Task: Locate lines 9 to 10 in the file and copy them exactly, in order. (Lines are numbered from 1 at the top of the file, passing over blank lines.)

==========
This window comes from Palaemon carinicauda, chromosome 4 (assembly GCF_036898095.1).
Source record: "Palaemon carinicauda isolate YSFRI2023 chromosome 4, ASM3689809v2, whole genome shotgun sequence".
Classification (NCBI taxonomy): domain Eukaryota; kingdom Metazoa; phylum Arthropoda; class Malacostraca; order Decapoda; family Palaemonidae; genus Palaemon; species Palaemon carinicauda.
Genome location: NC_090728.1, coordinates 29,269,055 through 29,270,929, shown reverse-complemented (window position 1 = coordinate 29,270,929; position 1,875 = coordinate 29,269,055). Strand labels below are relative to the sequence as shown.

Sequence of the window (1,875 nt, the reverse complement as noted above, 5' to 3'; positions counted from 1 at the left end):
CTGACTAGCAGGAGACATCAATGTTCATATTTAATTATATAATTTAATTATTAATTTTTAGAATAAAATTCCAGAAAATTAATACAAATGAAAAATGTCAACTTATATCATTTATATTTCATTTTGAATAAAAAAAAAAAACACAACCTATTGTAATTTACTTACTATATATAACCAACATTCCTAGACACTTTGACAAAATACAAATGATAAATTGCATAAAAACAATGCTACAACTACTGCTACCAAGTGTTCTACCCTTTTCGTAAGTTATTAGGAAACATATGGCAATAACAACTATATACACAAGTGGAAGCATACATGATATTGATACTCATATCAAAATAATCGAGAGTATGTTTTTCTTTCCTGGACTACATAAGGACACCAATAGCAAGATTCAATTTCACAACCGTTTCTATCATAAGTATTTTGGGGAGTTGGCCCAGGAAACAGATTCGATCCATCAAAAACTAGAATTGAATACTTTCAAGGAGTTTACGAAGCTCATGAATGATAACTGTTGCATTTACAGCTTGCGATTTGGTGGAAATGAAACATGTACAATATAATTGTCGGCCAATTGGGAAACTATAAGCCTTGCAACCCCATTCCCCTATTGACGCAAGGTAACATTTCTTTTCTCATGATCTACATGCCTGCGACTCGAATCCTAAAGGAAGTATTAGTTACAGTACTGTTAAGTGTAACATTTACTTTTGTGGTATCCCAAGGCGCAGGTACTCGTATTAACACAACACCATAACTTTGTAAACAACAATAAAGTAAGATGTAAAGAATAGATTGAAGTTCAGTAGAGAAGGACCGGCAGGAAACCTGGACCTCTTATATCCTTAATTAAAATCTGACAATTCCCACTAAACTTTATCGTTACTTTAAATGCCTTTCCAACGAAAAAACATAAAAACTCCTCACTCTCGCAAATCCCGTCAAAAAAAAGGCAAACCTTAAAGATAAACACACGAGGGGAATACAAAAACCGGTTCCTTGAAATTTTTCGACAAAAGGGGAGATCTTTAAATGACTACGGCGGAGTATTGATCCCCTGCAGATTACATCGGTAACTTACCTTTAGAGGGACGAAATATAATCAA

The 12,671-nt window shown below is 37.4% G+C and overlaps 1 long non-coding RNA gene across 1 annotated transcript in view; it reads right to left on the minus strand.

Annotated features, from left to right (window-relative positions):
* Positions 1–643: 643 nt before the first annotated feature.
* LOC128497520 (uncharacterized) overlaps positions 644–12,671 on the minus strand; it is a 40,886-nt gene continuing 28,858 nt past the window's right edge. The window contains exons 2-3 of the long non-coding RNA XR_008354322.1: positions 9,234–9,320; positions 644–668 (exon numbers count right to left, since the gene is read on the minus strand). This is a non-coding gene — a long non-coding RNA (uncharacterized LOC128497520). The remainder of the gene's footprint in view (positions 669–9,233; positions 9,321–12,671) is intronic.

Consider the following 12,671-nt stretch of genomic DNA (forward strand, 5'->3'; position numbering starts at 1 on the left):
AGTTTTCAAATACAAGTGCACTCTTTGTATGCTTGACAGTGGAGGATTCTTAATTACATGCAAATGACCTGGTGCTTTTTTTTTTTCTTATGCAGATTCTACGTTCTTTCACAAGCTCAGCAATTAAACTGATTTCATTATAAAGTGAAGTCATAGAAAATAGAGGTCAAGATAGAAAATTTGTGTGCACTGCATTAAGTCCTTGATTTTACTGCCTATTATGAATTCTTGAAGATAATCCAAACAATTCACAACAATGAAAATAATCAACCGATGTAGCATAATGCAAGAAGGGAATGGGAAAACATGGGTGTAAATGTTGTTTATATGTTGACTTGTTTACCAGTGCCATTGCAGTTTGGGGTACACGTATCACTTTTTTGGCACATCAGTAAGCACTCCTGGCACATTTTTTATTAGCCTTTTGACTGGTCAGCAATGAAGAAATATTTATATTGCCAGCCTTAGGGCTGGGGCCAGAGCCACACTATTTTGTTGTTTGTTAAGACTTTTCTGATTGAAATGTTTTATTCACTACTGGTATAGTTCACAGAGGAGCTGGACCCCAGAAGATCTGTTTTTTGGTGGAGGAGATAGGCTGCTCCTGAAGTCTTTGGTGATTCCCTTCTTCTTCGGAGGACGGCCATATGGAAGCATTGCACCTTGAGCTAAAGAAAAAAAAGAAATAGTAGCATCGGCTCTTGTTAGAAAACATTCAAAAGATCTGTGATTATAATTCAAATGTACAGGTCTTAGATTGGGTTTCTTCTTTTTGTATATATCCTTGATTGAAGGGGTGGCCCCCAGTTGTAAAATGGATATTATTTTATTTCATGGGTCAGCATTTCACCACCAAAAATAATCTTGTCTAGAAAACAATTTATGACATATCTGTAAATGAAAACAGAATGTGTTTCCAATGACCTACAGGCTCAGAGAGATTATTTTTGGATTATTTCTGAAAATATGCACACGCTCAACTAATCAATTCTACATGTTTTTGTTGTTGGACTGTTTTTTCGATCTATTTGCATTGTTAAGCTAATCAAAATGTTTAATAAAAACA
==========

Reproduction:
* Positions 1–643: 643 nt before the first annotated feature.
* LOC128497520 (uncharacterized) overlaps positions 644–12,671 on the minus strand; it is a 40,886-nt gene continuing 28,858 nt past the window's right edge. The window contains exons 2-3 of the long non-coding RNA XR_008354322.1: positions 9,234–9,320; positions 644–668 (exon numbers count right to left, since the gene is read on the minus strand). This is a non-coding gene — a long non-coding RNA (uncharacterized LOC128497520). The remainder of the gene's footprint in view (positions 669–9,233; positions 9,321–12,671) is intronic.